For those of you who are curious and interested—and I suspect the number will be relatively small—below is an expanded version of the handout I distributed at my proposal hearing that explains the focus of my dissertation research in a nutshell.
The Edwardsean Isaac Backus
Relevance of the topic/Contribution
First, and most specifically, this research will add much needed depth to our understanding of Isaac Backus himself. For over a hundred years, the little attention paid to Backus has focused almost exclusively on his efforts to secure religious liberty for Baptists and other Christians before, during, and after the American Revolution. Historians have largely ignored his writings in defense of Calvinism and his acclaimed church history of New England. I trust this research will push historians to consider Backus in light of his entire corpus. In doing so, I believe they will discover Backus was a holistic and creative thinker whose views on history, theology, and religious liberty each informed the other. More specifically, I will show that it is Backus’s reliance upon the theology of Jonathan Edwards that holds these issues together. My hope is that historians in the future will speak of Backus as an important Baptist theologian rather than simply as a political activist.
More broadly, this research will contributing to our understanding of Baptist history and theology in general. In the most popular surveys of American Christianity, Baptist figures such as Roger Williams, Isaac Backus, and John Leland are typically lumped together as cobelligerents for religious disestablishment with little consideration for their fundamental differences in theological perspective. This research will help identify the important differences between these figures. There is still a great deal of work to be done in the historical development of Baptist theology. I hope this research will provide the perspective of a sympathetic outsider and bring attention to the need for other outsider historians in Baptist studies.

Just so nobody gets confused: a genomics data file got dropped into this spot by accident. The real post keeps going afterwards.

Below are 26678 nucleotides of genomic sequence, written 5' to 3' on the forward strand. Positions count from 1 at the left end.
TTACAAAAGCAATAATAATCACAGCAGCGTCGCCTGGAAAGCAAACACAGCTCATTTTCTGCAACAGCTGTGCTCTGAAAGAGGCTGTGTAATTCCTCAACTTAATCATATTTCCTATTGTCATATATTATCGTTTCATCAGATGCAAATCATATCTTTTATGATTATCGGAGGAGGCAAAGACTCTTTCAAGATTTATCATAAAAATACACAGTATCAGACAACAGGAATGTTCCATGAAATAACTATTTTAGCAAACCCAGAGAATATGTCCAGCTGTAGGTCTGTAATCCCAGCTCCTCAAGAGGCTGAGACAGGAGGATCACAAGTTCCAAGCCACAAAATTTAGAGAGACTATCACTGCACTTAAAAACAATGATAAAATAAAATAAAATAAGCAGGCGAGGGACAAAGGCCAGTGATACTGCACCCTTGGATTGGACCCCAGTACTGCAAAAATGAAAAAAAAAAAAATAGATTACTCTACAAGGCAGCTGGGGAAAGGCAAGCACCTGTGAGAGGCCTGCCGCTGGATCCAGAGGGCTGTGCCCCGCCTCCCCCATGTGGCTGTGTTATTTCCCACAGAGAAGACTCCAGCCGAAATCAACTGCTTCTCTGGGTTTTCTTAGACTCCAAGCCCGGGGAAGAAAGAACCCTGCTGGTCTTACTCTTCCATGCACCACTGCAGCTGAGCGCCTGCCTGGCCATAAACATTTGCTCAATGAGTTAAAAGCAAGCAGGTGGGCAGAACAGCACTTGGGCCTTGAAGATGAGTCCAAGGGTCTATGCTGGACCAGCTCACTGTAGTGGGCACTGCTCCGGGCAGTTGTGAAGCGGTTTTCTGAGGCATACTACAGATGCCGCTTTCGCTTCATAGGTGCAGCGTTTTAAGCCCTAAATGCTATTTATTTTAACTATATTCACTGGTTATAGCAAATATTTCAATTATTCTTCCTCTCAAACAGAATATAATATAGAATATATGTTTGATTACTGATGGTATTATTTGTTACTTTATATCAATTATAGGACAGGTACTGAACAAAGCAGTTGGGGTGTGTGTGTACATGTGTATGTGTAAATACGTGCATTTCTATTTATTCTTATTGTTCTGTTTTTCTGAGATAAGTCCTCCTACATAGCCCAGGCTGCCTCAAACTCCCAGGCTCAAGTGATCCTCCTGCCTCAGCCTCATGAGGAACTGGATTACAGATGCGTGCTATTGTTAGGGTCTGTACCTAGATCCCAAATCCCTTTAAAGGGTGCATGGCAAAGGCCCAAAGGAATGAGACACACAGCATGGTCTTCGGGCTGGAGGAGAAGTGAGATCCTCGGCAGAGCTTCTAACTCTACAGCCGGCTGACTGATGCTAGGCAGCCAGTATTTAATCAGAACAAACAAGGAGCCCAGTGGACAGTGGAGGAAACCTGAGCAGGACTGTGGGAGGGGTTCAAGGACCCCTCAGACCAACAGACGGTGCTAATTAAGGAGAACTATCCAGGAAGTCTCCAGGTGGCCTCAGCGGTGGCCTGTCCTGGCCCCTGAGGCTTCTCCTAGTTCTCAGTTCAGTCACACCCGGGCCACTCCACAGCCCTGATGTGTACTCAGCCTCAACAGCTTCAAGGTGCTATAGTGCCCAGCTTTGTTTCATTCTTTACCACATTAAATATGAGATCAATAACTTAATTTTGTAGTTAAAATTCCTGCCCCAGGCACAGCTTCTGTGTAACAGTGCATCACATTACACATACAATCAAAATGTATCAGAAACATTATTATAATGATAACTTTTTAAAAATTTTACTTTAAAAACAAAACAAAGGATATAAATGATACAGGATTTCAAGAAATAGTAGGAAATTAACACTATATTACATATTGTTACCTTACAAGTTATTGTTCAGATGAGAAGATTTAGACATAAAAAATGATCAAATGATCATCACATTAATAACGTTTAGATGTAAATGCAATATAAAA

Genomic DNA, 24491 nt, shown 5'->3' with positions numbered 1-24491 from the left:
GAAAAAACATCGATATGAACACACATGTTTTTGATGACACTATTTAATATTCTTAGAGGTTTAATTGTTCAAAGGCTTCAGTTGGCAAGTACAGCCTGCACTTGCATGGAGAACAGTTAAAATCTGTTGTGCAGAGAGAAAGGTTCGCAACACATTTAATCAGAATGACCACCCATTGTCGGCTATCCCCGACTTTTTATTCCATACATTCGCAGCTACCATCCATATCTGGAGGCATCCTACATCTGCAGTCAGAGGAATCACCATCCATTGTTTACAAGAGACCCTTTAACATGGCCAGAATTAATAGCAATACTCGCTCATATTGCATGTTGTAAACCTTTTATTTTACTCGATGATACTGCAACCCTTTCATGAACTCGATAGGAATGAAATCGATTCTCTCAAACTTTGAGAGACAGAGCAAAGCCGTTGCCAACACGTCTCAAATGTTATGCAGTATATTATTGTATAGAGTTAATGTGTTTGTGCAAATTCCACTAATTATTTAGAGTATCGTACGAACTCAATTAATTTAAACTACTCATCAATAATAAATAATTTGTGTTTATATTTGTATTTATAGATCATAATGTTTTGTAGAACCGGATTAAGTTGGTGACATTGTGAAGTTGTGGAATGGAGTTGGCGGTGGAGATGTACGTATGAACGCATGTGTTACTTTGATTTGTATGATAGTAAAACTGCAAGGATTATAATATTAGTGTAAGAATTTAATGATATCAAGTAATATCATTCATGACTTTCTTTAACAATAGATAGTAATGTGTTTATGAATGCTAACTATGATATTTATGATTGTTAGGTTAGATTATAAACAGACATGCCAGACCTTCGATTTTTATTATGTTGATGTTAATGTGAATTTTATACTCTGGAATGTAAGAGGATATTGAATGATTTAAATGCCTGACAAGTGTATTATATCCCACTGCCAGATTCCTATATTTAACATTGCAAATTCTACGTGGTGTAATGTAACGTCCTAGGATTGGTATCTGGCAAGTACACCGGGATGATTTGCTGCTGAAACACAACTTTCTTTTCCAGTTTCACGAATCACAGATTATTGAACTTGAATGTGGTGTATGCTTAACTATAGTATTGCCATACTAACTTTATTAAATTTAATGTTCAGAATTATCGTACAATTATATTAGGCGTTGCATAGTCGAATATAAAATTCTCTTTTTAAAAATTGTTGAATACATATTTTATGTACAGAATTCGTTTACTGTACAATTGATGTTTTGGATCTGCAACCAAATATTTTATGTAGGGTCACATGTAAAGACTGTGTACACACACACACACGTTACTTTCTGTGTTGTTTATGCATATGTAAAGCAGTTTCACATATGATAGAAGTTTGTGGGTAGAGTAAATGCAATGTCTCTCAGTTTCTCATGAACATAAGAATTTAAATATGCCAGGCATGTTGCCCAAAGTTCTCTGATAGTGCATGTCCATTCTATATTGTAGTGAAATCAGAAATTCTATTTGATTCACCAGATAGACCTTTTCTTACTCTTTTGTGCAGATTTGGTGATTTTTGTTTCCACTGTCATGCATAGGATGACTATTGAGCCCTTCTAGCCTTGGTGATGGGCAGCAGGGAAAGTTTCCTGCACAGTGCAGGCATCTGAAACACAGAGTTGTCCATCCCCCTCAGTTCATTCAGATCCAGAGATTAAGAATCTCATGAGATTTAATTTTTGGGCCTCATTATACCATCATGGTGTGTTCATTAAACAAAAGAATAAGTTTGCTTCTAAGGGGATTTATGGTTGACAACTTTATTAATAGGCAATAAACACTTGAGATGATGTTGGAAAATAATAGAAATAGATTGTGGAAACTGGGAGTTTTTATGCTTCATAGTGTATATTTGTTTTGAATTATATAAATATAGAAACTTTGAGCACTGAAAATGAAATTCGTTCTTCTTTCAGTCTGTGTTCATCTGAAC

There is a growing historiography of the legacy of Jonathan Edwards among Baptists. This research will begin to flesh out the ways Edwards’ theological perspective was adopted and adapted by Baptists in the Revolutionary period and beyond.
Finally, I trust this research will be of value to contemporary pastors and lay people involved in conversations about the Baptist theological heritage. It will be an honor to contribute to efforts such as Founders Ministries as they strive to explore the theological origins of the Baptist movement in America.
Isaac Backus understood his position regarding the separation of church and state as organic to his overall theological framework, which was essentially Edwardsean Calvinism. Backus did not consider his positions on disestablishment, baptism, ecclesiology, or clergy qualifications innovative, but simply the logical end of the New England Protestant vision for Christianity in America that began with the Massachusetts Bay Colony. In each of these issues, Backus appeals to the person and work of Edwards to establish his continuity with American Puritan tradition.
Major conversation partners
The major interpreters of Isaac Backus and his legacy were Stanley Grenz and William McLoughlin.
- Introduction: Historiographical survey and biographical sketch
- Backus as Student of Edwardsean Calvinism (emphasizing Backus’s tracts on Calvinism)
- Backus as Biblical Interpreter
- Backus on Religious Liberty (emphasizing Backus’s tracts on disestablishment)
- Backus and the Baptists as Heirs of the American Puritan Tradition (emphasizing Backus’s church history of New England)
- Conclusion: Significance and implications of research